With EU citrus regulations an ongoing problem, the industry has now been hurt by the country’s electricity supply issues

So-called load shedding and cuts in the electricity supply across South Africa is threatening compliance with new EU false codling moth (FCM) regulations on South African oranges.

Valencia orange tree closeup Adobe

This could mean that between 15-25 per cent of the oranges destined for the EU this year will have to stay at home or be sold elsewhere.

The EU measures were introduced mid-season last year and will come in to force in full this year.

Since they were introduced, the South African citrus industry has kept up its demand for a review, with the matter currently before the World Trade Organisation (WTO).

The negotiations have now reached a stalemate, with the Citrus Growers’ Association (CGA) recently asking both South Africa’s minister of trade and the country’s president Cyril Ramaphosa to convene a WTO panel to adjudicate on the new regulations.

“This action step becomes even more critical in the light of ongoing load shedding making the ability of growers to fully comply with the new regulations, by the time the 2023 export season kicks in at the end of March, even more of a challenge,” the CGA explained.

The regulations require all oranges shipped to the EU to be precooled to below 2 degrees celsius and then maintained at that temperature for 20 days.

Industry sources have said this is simply a bridge too far for a season that begins in around 30 days.

“To comply, growers will have to use extremely costly, specialised container equipment which is already in short supply,” said Justin Chadwick, CGA chief executive.

”This will not be able to accommodate the huge volumes of fruit exported from South Africa to the EU,” he continued. ”As a result, an investment in coldstorage technology and capacity of nearly R1.4bn is required to enable full compliance, putting further financial strain on growers.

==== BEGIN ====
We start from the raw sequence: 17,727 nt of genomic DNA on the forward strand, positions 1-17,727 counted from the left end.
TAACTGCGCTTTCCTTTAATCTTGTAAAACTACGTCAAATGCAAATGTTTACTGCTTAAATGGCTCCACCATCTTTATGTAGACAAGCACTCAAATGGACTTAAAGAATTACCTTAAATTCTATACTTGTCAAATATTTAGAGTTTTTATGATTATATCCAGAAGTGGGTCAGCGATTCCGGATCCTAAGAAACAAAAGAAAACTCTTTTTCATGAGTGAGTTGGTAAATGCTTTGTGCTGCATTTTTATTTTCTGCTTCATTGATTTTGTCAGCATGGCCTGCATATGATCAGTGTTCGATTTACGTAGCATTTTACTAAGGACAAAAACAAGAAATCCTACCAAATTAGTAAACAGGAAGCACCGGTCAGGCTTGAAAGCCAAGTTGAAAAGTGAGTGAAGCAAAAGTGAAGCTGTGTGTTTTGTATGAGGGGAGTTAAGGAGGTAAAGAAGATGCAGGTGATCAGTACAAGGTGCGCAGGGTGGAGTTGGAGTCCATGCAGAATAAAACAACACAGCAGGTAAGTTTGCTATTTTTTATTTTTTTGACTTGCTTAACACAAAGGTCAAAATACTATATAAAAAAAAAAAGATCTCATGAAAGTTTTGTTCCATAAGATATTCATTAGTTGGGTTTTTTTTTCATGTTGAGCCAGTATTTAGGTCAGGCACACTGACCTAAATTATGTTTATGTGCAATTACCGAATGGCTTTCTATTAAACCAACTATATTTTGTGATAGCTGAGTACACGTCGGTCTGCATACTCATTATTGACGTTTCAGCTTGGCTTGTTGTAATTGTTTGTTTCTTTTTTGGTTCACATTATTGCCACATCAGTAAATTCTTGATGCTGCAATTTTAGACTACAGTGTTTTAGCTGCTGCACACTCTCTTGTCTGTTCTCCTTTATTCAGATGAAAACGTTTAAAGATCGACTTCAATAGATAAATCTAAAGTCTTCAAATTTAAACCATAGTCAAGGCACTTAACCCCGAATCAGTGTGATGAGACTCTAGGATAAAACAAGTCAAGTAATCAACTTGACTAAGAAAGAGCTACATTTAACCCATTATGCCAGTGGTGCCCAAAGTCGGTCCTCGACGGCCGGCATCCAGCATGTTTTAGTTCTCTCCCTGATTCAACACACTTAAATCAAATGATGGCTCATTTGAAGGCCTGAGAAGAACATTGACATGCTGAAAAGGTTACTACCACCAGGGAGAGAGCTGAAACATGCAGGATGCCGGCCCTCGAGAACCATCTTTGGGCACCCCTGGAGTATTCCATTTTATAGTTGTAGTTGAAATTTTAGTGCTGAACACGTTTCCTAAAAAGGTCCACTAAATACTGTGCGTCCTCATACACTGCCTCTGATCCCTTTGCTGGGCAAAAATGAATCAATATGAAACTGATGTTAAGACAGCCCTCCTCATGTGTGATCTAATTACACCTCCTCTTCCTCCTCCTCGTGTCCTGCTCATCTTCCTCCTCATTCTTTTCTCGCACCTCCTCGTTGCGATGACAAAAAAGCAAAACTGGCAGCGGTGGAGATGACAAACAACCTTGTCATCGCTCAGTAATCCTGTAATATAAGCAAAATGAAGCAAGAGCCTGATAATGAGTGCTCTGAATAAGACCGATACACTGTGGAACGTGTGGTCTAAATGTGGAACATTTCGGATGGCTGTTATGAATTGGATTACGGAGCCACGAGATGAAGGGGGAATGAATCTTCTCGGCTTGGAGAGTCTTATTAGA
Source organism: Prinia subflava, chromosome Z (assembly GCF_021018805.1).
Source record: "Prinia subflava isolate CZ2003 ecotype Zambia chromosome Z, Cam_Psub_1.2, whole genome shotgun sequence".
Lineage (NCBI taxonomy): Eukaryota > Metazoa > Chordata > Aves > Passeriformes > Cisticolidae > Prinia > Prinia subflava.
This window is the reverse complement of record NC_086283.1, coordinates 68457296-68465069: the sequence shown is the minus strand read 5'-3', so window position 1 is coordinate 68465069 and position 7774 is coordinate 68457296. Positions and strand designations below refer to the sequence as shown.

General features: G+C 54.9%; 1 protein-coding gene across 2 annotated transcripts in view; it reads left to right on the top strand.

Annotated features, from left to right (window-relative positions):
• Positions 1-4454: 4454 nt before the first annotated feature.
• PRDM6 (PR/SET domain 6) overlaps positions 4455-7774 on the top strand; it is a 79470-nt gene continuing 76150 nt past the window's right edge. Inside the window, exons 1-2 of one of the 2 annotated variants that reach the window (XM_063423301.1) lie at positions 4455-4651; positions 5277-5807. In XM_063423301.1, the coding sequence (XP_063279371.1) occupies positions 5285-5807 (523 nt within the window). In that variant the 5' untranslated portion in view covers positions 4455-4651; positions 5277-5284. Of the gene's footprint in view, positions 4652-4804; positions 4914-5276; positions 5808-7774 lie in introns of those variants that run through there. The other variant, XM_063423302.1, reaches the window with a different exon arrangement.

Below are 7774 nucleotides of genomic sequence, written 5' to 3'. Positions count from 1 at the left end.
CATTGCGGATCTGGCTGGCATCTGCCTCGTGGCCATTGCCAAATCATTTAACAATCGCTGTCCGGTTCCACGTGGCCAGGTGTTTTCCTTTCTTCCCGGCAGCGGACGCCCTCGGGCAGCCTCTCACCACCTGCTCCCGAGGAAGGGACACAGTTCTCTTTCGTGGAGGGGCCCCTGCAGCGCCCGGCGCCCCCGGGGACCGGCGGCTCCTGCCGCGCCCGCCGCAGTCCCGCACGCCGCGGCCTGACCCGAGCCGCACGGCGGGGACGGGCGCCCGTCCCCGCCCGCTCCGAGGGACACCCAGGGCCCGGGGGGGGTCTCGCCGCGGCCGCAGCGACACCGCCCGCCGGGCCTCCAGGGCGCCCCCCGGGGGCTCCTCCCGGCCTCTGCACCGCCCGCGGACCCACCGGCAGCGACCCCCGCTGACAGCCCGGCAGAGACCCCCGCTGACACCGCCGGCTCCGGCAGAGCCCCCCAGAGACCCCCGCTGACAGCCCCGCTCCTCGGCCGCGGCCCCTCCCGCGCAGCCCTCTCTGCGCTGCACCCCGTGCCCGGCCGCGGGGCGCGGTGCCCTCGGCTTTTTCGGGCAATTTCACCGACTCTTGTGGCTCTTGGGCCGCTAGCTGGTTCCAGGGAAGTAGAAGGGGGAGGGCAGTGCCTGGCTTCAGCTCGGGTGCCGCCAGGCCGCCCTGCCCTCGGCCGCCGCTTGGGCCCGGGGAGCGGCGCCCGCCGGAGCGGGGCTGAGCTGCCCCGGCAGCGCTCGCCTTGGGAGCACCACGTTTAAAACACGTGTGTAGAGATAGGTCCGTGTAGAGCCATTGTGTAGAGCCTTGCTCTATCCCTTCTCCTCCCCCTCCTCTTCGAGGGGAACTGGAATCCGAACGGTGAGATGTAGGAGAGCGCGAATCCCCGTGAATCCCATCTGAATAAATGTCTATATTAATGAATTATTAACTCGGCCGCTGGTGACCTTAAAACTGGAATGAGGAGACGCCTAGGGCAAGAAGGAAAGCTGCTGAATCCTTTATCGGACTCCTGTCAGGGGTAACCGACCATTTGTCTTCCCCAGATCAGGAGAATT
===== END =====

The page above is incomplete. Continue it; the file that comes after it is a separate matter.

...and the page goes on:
“This new equipment will also not be operational by the time the season kicks off at the end of the month, which means that an estimated 15 per cent to 25 per cent of oranges destined for the EU will more than likely not be shipped,” Chadwick outlined. ”The potential loss of income for local growers will amount to more than R500m this year.

“This problem is compounded even further by the impact of ongoing load shedding on the citrus value chain,” he said. ”While the CGA welcomes the decision by national government to exempt ports from power cuts under the current National State of Disaster, coldstores located outside of the port terminals will struggle to precool oranges below 2 degrees celsius and maintain this temperature before the containers enter the ports and are shipped off to the EU.”

The new requirements have been scientifically proven to be unnecessary, Chadwick said, considering South Africa’s existing rigorous risk management system, ensuring that 99.9 per cent of oranges entering the EU are pest free.

There were only two FCM interceptions detected in more than 400,000 tonnes of oranges shipped to the EU from South Africa in 2022.

Chadwick said that the new regulations were driven by Spanish political agendas to keep South African citrus out of the EU. “This could result in large gaps in the global supply chain and higher prices for European consumers,” he outlined.

“If the current impasse between South Africa and the EU is not resolved before the 2023 export season kicks off, thousands of local growers might not survive, putting the future sustainability of the entire industry, which sustains over 140,000 jobs and brings in R40bn in export revenue annually, at risk.”

Industry sources suggested it is unrealistic the matter will be resolved at the last moment, given nothing has been done during what has been an eight-month process.

They said South Africa would most likely have to accept a drop in export volumes to the EU. At the same time, they said South Africa should not waste more time on the present process.

“The route is via establishing the panel and putting everything on the table, not only the issue of the FCM regulations, but citrus black spot (CBS) and all other issues South Africa has with the EU for which it claims it is being treated unfairly.”